Scientists have drummed support for modern agricultural biotechnology, saying Nigeria cannot feed its growing population with the current conventional method of farming.
Speaking exclusively to our correspondent during a stakeholder’s workshop with the theme, “Shaping the future of researchers in developing countries” organized by the Nigeria Academy of Science (NAS) and the International Council for Science (ICS) in Abuja, NAS president, Prof. Mosto Onuoha, said the current method of farming would not sustain the nation and Its people in years to come.
He argued that modern agricultural biotechnology held the key to the nation’s food security in future, saying it had the ability to help the nation grow better seeds which are resistant to pest and diseases, and combat bad effects of climate change by reducing the use of pesticides.
Such seeds, according to him, will help farmers get good yield which can guarantee food security for the nation in future.
He said: “Feeding our people in the next generation cannot be done the way we’re doing now. Science has the ability, the right seeds even to combat the bad effects of climate change, the adaptation is science that will be used. If the rivers are drying up it is science that will provide the solution in the types of crops that will help fight the seasonal changes and so on. We have to prepare for that and the population is increasing and we have to be thinking ahead, that’s the area that we’re lacking.”
He urged governments at all levels to invest in future by looking at long-term plans that would guarantee the nation’s food security.
Similarly, the past president of NAS, Prof. Oye Ibidapo-Obe, noted that Nigeria is not growing enough to feed her population currently and said biotechnology, however, held the potential to help the nation grow enough food to feed its population today and in the future.
“Of course, you see right now what we have in our food baskets may be enough if the lands are properly harnessed but as the population grows this is going to get inadequate. So, we need biotechnology to produce more safe foods for our people,” he pointed out.
Earlier in his presentation entitled “Responsibility in science everywhere”, the chairman of the committee on freedom and responsibility in the conduct of science at the ICS, Leiv Sydnes, noted that science has a tremendous value in its own right and that the value and importance of research for the human society is undisputable.
Leiv, a professor of chemistry at the University of Bergen, Norway, said ISC would act as the global voice of science to speak for the value of science and the need for informed understanding and decision-making; and stimulate and support international scientific research on major issues of global concern, pointing out that the consequence of their mission is to improve the environment for research where needed; to enable the use of science-based soultions of societal problems; to advocate freedom of movement for scientists all over the world; and to increased awareness to (hidden) threats to research integrity.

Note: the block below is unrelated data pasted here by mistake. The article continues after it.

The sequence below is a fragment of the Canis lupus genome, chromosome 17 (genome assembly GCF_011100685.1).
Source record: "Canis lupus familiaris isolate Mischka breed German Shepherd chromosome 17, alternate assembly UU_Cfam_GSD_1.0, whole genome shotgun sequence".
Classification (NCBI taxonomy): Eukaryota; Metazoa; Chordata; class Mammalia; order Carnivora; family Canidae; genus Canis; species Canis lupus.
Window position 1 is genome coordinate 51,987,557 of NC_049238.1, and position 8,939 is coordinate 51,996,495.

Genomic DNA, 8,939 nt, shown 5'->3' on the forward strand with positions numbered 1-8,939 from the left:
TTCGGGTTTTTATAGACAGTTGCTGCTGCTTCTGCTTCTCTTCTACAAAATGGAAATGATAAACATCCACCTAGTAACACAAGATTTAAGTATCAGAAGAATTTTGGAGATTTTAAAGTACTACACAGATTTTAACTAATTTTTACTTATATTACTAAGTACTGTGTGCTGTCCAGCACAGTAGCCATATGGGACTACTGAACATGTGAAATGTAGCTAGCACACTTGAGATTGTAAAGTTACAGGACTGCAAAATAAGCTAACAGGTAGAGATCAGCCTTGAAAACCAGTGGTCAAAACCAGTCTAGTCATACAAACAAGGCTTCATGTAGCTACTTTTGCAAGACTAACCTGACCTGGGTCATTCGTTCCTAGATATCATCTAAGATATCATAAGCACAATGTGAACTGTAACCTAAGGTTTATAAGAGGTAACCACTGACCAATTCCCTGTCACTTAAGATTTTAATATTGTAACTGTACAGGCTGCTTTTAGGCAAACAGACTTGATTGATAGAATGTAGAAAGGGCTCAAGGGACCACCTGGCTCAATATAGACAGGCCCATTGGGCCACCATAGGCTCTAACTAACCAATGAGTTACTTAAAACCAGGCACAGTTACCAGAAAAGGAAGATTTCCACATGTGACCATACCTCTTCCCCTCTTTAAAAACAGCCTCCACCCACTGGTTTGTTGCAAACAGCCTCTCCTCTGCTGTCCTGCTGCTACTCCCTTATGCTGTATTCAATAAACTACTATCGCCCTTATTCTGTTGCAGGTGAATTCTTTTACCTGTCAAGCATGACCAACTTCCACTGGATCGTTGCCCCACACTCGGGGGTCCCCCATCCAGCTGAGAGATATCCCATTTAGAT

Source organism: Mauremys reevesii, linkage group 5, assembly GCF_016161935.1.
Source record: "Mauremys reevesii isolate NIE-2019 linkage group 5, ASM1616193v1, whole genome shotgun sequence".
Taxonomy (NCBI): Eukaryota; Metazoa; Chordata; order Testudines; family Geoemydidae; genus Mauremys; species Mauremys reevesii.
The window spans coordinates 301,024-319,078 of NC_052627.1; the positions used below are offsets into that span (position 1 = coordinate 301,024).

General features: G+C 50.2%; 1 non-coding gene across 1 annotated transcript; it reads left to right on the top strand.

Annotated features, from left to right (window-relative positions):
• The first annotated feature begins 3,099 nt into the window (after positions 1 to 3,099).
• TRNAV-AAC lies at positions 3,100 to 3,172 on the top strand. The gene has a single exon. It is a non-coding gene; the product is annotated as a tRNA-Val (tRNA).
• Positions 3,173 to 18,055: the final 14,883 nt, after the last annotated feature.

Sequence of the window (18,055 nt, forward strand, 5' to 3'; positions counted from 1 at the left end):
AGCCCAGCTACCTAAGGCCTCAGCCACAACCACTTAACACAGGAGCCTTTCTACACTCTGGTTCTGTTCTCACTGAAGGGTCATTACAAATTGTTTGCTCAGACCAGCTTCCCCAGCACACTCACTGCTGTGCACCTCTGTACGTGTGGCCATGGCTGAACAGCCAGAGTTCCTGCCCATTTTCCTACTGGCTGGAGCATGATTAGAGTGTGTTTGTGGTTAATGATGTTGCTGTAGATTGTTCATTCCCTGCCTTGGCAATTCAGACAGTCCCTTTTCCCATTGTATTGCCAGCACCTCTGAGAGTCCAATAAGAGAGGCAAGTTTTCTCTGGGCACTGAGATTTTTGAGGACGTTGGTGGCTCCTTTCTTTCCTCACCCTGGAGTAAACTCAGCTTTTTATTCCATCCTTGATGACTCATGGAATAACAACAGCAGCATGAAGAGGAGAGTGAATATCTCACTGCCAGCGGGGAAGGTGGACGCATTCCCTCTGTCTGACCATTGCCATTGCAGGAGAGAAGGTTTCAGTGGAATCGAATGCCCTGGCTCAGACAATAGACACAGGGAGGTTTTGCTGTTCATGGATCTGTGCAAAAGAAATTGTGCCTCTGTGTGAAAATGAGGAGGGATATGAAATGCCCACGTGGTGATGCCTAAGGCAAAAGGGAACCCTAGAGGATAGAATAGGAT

Speaking on the principle of universality of science, Leiv said: “The free and responsible practice of science is fundamental to scientific advancement and human and environmental well-being. Such practice, in all its aspects, requires freedom of movement, association, expression and communication for scientists, as well as equitable access to data, information, and other resources for research. It requires responsibility at all levels to carry out and communicate scientific work with integrity, respect, fairness, trustworthiness, and transparency, recognising its benefits and possible harms.”
He said despite the global controversy surrounding biotechnology, Nigeria would derive a lot of benefits from biotechnology in areas such as improved seeds and yields.
“Nigeria as well as most other countries will benefit from progress in research in that regard. If you’ll be able to be self-sufficient I don’t know because I don’t know enough about your country to tell that but there are definitely challenges that are going to be solved regarding both improved crops and quality of the crops and prevent crops from being destroyed and this is of course in some aspects a delicate issue because you have genetically modified crops that are sort of controversial in many countries,” he stated.
He underscored the role of scientists in bridging the information divide by educating the public on the immense potentials available for the nation in biotechnology, stressing there could be no major breakthrough until the public was carried along.
“So, what we’re saying is that it is possible to make progress but the public is reluctant and that’s why I am emphasizing very much the importance of communicating very well with the public because scientists can’t be far ahead of the public because we are going to serve the public and the main task for us is really to get scientific competence so we can solve urgent and future problems and also avoid future problems doing the best we can,” he added.